In addition, all functional modules (such as Super Engine Module, IP Voice Module, Extended Service Module, Network Monitoring Module, Security Service Module, etc.) need to occupy one slot, so the number of slots fundamentally determines the scalability of the switch. Sex.
2, module type: There is no doubt that the more supported module types (such as LAN interface module, WAN interface module, ATM interface module, extended function module, etc.), the more scalable the switch. For example, the LAN interface module should include RJ-45 modules, GBIC modules, SFP modules, and 10 Gbps modules to meet the needs of complex environments and network applications in large and medium-sized networks.
4, four-layer exchange
Layer 4 switching is used to achieve fast access to network services. In Layer 4 switching, the decision is based on not only the MAC address (Layer 2 bridge) or the source/destination address (Layer 3 routing), but also the TCP/UDP (Layer 4) application port number which is designed. Used in high speed intranet applications.
In addition to the load balancing function, Layer 4 switching supports transport stream control based on application type and user ID. In addition, the Layer 4 switch is placed directly on the front end of the server which understands the application session content and user rights, making it an ideal platform to prevent unauthorized access to the server.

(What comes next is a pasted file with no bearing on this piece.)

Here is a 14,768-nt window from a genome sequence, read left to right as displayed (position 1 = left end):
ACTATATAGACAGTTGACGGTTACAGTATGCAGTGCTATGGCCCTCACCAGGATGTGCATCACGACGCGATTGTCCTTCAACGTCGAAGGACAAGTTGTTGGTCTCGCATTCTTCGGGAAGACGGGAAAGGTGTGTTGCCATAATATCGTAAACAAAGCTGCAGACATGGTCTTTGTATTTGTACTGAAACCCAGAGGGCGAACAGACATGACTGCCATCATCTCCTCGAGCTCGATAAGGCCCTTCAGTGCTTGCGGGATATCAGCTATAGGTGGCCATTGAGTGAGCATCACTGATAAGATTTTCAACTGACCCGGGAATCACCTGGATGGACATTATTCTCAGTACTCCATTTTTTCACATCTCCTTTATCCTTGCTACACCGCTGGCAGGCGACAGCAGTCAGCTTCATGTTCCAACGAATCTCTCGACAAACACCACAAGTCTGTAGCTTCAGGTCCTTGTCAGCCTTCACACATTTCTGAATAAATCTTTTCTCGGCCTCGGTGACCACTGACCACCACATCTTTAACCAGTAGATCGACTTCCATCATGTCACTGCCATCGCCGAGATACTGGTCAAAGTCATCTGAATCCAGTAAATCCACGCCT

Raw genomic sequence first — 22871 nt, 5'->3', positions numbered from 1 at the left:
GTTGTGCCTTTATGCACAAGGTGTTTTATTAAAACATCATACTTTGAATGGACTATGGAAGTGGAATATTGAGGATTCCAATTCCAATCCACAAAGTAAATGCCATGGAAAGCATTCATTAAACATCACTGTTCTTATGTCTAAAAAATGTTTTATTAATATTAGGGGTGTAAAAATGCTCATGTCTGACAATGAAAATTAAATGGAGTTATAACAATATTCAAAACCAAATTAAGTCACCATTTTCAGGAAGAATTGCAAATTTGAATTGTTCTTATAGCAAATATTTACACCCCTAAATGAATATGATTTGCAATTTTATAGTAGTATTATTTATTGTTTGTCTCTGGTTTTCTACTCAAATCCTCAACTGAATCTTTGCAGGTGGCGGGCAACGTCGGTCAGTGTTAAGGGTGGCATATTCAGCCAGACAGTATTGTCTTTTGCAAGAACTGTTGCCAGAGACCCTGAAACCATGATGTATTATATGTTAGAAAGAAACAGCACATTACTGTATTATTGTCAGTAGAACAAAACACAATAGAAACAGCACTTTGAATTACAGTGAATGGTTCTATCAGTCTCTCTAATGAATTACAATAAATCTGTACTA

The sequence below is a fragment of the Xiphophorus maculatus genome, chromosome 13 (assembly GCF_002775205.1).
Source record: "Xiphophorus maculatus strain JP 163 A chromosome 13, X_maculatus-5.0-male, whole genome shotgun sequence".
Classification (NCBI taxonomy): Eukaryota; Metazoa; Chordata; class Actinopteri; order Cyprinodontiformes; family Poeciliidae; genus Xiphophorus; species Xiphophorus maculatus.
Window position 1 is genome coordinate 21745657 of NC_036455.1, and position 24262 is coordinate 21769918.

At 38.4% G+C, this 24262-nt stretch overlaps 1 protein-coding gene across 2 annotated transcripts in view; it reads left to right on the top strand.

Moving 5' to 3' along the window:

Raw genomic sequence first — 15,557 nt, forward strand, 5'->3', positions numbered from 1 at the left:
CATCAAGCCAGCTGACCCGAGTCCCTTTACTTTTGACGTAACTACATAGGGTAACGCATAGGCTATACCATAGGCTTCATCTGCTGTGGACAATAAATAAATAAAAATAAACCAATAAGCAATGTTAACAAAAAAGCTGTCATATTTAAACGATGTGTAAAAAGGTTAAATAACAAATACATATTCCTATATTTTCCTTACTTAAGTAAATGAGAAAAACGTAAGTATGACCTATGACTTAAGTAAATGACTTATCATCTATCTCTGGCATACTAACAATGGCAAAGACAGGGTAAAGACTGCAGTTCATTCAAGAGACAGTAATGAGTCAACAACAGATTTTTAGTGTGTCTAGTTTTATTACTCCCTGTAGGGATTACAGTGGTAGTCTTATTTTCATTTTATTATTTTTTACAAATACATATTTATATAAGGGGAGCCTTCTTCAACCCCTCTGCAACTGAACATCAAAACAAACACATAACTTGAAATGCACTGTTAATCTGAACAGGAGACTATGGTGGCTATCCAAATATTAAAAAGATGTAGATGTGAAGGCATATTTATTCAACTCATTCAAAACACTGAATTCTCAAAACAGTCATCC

5, module redundancy
Redundancy is the guarantee for the safe operation of the network. No manufacturer can guarantee that its products will not malfunction during operation. The ability to switch quickly when a failure occurs depends on the redundancy of the device.
For the core switch, important components should have redundancy, such as management module redundancy, power supply redundancy, etc., so as to ensure the stable operation of the network to the greatest extent.
6, routing redundancy
The HSRP and VRRP protocols are used to ensure the load balancing and hot backup of the core devices. When a switch in the core switch and the dual aggregation switch fails, the Layer 3 routing device and the virtual gateway can quickly switch to implement dual-line redundancy backup. Ensure the stability of the whole network.